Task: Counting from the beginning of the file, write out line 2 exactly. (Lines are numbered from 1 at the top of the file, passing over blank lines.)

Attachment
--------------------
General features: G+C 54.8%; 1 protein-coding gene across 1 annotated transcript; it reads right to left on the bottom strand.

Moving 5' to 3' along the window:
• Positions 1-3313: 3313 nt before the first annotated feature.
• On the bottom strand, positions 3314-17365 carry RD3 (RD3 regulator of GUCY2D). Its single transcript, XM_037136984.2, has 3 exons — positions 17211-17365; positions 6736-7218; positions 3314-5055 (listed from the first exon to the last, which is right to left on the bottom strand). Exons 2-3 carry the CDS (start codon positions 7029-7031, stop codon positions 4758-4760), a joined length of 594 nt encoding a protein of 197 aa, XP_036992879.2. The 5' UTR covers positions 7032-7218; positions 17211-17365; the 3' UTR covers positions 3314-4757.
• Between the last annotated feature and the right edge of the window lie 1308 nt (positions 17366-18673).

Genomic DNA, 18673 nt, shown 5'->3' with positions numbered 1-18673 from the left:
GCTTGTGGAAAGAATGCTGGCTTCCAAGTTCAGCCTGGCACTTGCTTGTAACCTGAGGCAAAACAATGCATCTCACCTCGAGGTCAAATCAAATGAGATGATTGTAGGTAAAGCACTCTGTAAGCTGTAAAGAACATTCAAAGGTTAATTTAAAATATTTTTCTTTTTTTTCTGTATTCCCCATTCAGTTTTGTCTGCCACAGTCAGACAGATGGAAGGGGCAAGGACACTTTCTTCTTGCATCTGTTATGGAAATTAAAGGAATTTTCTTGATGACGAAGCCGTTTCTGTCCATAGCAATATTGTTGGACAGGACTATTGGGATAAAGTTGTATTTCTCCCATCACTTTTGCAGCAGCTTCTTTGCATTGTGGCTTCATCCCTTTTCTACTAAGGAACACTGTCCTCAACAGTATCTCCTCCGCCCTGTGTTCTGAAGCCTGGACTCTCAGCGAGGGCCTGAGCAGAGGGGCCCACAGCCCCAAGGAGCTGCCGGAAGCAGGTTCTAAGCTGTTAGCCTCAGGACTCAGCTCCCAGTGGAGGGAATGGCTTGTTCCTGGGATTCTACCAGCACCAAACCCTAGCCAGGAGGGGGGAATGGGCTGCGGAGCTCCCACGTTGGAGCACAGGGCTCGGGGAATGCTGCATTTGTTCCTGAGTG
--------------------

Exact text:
Moving 5' to 3' along the window: